Size / Date: 80 pages, 2015
Availability: Purchase the book here
MODU's book, "Weather in Climate: Schools," explores the differences inherent in the term "weather in climate"— arguing, essentially, that weather and climate are not the same. Their temporal, dimensional, and political differences are manifested architecturally in a series of studies for near (weather) and distant (climate) futures. This book, the first in a series on building types, focuses on schools and the idea of programmatic "weather rooms." Three school studies experiment with the different forms these "weather rooms" can take in adapting to different global climates.
Architecture’s relationship to weather is at the core of the design study by MODU, which asks: what future learning spaces can foster adaptive relationships to the environment, specifically to the weather? The typological studies are not conceived of as fully formed architectural proposals; instead, they are organizational models of schools that change according to the weather and the climate.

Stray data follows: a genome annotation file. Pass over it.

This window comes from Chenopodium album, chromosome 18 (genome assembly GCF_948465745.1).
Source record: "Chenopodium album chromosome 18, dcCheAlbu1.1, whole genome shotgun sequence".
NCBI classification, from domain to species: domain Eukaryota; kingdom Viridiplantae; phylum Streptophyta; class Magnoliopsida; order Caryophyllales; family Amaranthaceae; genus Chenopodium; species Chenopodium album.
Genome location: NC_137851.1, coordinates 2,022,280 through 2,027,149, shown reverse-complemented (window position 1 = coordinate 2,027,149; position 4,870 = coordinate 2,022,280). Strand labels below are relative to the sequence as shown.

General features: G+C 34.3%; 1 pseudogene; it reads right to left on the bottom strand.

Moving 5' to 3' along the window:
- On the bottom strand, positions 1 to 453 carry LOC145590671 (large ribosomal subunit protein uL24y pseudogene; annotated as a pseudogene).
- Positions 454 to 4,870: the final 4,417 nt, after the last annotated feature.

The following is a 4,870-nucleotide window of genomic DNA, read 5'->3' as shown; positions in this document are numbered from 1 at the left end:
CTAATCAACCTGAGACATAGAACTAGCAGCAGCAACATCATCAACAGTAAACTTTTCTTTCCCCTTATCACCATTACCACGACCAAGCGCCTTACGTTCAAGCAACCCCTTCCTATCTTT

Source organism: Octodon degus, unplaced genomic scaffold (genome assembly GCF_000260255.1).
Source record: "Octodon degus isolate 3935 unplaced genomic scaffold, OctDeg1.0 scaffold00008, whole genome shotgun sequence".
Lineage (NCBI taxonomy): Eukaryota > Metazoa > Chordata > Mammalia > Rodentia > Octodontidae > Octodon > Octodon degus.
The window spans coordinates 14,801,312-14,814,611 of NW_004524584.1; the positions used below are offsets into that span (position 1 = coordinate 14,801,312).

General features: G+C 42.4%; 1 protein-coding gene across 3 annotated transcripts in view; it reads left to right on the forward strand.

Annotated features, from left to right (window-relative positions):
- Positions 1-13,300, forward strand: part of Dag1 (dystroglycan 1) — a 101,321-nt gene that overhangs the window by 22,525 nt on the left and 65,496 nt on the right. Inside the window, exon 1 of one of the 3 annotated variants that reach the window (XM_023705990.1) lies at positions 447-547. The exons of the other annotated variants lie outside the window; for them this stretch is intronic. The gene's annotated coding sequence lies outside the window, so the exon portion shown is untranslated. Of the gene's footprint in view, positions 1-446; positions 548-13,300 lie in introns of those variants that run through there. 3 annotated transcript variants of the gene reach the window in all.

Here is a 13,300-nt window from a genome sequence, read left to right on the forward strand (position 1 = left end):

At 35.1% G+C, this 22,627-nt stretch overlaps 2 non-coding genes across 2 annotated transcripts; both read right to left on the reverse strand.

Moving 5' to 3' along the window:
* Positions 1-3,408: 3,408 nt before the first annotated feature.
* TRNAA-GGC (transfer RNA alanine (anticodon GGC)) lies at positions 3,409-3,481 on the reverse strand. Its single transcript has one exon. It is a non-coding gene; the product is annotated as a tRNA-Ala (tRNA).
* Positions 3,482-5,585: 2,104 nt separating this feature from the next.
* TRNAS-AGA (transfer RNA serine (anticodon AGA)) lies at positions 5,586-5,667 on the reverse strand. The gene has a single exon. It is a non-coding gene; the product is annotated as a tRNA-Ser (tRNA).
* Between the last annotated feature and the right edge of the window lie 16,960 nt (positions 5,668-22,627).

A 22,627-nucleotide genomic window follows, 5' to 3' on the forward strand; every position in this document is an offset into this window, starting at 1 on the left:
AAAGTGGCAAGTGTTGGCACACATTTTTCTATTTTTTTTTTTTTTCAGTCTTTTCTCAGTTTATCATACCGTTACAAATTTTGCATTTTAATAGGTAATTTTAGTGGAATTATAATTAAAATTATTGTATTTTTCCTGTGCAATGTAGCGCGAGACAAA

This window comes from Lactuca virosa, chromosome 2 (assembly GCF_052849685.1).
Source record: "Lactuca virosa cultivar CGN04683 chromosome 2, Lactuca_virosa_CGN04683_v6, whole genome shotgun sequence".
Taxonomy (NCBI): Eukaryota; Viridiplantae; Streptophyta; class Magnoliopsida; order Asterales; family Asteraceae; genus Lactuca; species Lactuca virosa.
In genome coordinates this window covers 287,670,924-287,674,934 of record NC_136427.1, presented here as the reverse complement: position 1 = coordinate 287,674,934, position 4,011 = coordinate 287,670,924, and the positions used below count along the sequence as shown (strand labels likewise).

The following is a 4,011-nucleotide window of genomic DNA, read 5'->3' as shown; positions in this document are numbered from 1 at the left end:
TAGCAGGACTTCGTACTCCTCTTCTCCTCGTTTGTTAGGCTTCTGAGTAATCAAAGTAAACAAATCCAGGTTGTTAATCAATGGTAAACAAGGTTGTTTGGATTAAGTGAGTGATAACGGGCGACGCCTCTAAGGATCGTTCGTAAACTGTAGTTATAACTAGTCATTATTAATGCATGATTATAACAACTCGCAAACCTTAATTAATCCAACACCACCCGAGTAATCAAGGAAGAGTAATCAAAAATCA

The most obvious difference between weather and climate is predicated on time schedules. If the weather is a near future, the climate is a distant one, albeit one that seems increasingly less distant. Weather is the current condition of temperature, humidity, air pressure, and sunlight; it is both immediate and undeniable.
Climate is the long-term forecast that has caused much debate, much of which is political and based on the claims of “climate deniers.” At the heart of this denial is the temporal relationship between weather and climate. This publication assumes that climate change is undeniable and that the temporal relationship between weather and climate can inform design scale, organization, and approach. It is MODU’s belief that architecture’s relationship to weather should be adaptive; to climate, architecture must be resilient.
Project Team: Phu Hoang, Rachely Rotem, Kamilla Csegzi